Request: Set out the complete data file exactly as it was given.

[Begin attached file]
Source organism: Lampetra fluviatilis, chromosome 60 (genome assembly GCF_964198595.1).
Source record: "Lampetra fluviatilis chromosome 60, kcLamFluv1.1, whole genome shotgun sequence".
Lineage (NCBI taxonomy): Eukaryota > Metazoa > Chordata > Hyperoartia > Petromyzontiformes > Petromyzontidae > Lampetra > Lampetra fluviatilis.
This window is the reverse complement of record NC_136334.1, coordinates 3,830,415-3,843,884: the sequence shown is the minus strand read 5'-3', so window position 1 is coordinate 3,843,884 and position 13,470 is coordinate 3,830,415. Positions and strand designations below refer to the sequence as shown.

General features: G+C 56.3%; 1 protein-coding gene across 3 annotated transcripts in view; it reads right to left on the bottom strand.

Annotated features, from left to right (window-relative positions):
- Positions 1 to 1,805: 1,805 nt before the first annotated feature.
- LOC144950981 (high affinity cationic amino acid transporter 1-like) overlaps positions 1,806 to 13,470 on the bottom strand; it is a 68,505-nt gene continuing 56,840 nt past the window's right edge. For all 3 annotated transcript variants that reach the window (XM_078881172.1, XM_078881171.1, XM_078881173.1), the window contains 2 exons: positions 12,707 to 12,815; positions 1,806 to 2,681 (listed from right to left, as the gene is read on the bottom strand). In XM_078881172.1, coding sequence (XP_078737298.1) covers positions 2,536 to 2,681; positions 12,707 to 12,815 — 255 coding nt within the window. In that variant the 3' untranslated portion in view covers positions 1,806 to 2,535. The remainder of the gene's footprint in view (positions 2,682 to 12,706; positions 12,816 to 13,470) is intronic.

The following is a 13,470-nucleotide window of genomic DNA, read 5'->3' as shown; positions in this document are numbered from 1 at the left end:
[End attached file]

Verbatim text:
Source organism: Lampetra fluviatilis, chromosome 60 (genome assembly GCF_964198595.1).
Source record: "Lampetra fluviatilis chromosome 60, kcLamFluv1.1, whole genome shotgun sequence".
Lineage (NCBI taxonomy): Eukaryota > Metazoa > Chordata > Hyperoartia > Petromyzontiformes > Petromyzontidae > Lampetra > Lampetra fluviatilis.
This window is the reverse complement of record NC_136334.1, coordinates 3,830,415-3,843,884: the sequence shown is the minus strand read 5'-3', so window position 1 is coordinate 3,843,884 and position 13,470 is coordinate 3,830,415. Positions and strand designations below refer to the sequence as shown.

General features: G+C 56.3%; 1 protein-coding gene across 3 annotated transcripts in view; it reads right to left on the bottom strand.

Annotated features, from left to right (window-relative positions):
- Positions 1 to 1,805: 1,805 nt before the first annotated feature.
- LOC144950981 (high affinity cationic amino acid transporter 1-like) overlaps positions 1,806 to 13,470 on the bottom strand; it is a 68,505-nt gene continuing 56,840 nt past the window's right edge. For all 3 annotated transcript variants that reach the window (XM_078881172.1, XM_078881171.1, XM_078881173.1), the window contains 2 exons: positions 12,707 to 12,815; positions 1,806 to 2,681 (listed from right to left, as the gene is read on the bottom strand). In XM_078881172.1, coding sequence (XP_078737298.1) covers positions 2,536 to 2,681; positions 12,707 to 12,815 — 255 coding nt within the window. In that variant the 3' untranslated portion in view covers positions 1,806 to 2,535. The remainder of the gene's footprint in view (positions 2,682 to 12,706; positions 12,816 to 13,470) is intronic.

The following is a 13,470-nucleotide window of genomic DNA, read 5'->3' as shown; positions in this document are numbered from 1 at the left end: